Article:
Thursday, 26 February 2015

How-to: Start Planning your CRM Landscape


Tibet landscape by Luo Shaoyang from Beijing, China (Tibet) [CC BY 2.0 (http://creativecommons.org/licenses/by/2.0)], via Wikimedia Commons For its foundation stones, CRM requires some basic building blocks in terms of storing data.

As with any technical solution, using CRM successfully depends on storing data in the right place and in the right way, which can only happen with careful consideration and planning; mapping your data into a sensible structure that the CRM can support.

That means planning for the general rule and carefully corralling the exceptions; just because you can go wild with custom fields for any and every occasion, doesn't mean you should.


It is the same as any requirements analysis, think about the current systems used to store and organise customer data. That includes spreadsheets, other databases, paper files, email servers and in staff heads. Somehow the patchy and often inaccessible staff collective memory - one of the reasons you want to deploy CRM in the first place - needs to find its way into a consistent, logical structure, with no gaps.

Consider all the information held about your contacts and their interactions with the organisation; talk to the staff, those who have been around the longest and those who have just joined; talk to those who know the old problems and limitations; talk to those who can think outside the constraints of "we've always done it this way" - those are often experienced staff who want to see a change before they get frustrated and leave.

Talk to as many people as possible to get a complete picture of their interactions with all kinds of contacts. This CRM needs to cover the whole life cycle, from prospect, to warm lead, to signed contract to operational support and renewal.

Don't make the mistake of excluding a whole segment of contacts, just because they are not live customers. In our case, associates, trainers, facilitators, venue managers, equipment suppliers, and caterers are all contacts. Some of them may have multiple roles over time; an event organiser now, an event attendee next month, a facilitator the month after and a venue manager the month after that. Don't forget your authors, artists, proof-readers, drivers, taxi firms.

Some important questions to ask yourself about your current contact information:
  • Do you have an existing database? Is is complete, consistent, accurate, timely and searchable?
  • Do you have spreadsheets with information about your contacts, suppliers, contracts or other valuable data such as finance and notice periods?
  • Do you have any post-it notes or file cabinets containing vital snippets of information?
  • Who within the organisation knows a lot about your contacts and the networks in which they operate? Are they regionally or professionally based networks?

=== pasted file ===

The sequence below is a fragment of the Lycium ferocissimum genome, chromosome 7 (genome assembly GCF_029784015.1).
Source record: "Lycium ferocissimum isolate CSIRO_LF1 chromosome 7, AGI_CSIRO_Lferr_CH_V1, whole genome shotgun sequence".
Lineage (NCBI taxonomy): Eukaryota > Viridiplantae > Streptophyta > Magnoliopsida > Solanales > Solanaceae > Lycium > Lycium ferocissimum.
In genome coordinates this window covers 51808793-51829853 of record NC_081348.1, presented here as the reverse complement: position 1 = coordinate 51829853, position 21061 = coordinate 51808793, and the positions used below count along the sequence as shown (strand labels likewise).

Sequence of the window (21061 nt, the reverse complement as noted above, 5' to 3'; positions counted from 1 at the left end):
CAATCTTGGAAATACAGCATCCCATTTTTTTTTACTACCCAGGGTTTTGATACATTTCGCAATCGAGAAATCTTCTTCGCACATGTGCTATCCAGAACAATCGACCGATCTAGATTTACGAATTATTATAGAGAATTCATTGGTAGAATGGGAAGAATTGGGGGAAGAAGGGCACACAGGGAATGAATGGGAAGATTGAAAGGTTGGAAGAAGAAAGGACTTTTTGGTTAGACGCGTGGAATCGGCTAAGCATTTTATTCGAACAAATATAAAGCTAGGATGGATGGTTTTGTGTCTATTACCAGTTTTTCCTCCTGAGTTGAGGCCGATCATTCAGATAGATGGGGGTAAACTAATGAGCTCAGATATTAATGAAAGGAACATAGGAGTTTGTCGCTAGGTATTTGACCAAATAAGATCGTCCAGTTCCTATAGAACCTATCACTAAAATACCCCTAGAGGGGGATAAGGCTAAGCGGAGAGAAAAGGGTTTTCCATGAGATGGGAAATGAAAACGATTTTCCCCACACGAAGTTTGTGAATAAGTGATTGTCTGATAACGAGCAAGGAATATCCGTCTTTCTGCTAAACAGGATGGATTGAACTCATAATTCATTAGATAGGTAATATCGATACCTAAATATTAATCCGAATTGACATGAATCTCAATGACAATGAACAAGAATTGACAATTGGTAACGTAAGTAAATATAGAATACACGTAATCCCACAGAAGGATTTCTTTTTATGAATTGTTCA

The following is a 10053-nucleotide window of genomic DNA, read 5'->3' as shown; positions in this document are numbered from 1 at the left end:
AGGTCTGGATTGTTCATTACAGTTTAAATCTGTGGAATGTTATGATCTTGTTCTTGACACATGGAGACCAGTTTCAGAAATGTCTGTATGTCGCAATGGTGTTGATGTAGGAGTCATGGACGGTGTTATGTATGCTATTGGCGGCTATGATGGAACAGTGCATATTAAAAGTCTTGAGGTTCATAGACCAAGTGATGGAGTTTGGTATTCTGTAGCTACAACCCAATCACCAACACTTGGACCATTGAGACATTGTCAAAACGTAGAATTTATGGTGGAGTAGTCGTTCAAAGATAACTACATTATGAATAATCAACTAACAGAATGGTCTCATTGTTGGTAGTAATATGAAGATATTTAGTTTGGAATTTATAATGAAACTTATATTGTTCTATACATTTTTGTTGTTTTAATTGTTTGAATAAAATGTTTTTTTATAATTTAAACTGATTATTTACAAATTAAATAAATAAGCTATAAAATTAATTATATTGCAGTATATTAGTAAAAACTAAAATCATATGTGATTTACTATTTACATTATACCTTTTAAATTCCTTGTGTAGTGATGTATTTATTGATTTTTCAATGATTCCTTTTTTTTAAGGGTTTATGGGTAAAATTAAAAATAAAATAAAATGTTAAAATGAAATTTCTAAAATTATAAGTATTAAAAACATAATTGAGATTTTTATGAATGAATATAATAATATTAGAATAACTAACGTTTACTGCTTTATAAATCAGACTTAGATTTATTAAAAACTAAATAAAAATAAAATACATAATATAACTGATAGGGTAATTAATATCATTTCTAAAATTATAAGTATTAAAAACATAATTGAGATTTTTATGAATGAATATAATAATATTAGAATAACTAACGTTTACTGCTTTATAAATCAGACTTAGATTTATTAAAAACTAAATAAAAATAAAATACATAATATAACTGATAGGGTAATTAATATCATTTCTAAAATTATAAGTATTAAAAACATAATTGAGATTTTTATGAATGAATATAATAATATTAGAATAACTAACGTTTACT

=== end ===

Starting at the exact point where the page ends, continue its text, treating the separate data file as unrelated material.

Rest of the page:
• How does money come into your organisation? Where is the finance interface?
  • What are the day to day tasks your staff and associates carry out?
  • How do you communicate with your contacts, and is it always the same? How do you segment your audience? How would you like to communicate with them?
  • How do you track activities and communications (emails, meetings, webinars, other events) that you have with your community?
  • Do you have a list of contacts' interests and preferences?
  • How do you handle new contacts?
  • What tags or labels are you using for your existing contacts? How do you group them? Do you have nested sub-groups? Can you tag contacts sufficient to find them in the giant haystack?
  • What are the reports you need to create both internally for management and daily operations and externally, client-facing?? What information will they contain?
It is almost certain that whichever CRM you choose, however flexible and adaptable, it may not map exactly to the way your organisation currently works. Which means you either have to adapt your working practices to it, or engage in some system development so that it better fits the way you work. Take care with the latter, as the on-going cost of development and maintenance could cripple that key enabling CRM project; instead of a keystone, you get a millstone.

The whole notion of CRM was built on opportunities to interact with your contacts in new and better ways; this is the advantage of moving to a CRM, right? New possibilities can lead to positive changes and improvements.

But first you have to know where those opportunities are. RC

Image credit: Tibet landscape by Luo Shaoyang from Beijing, China (Tibet) [CC BY 2.0 (http://creativecommons.org/licenses/by/2.0)], via Wikimedia Commons

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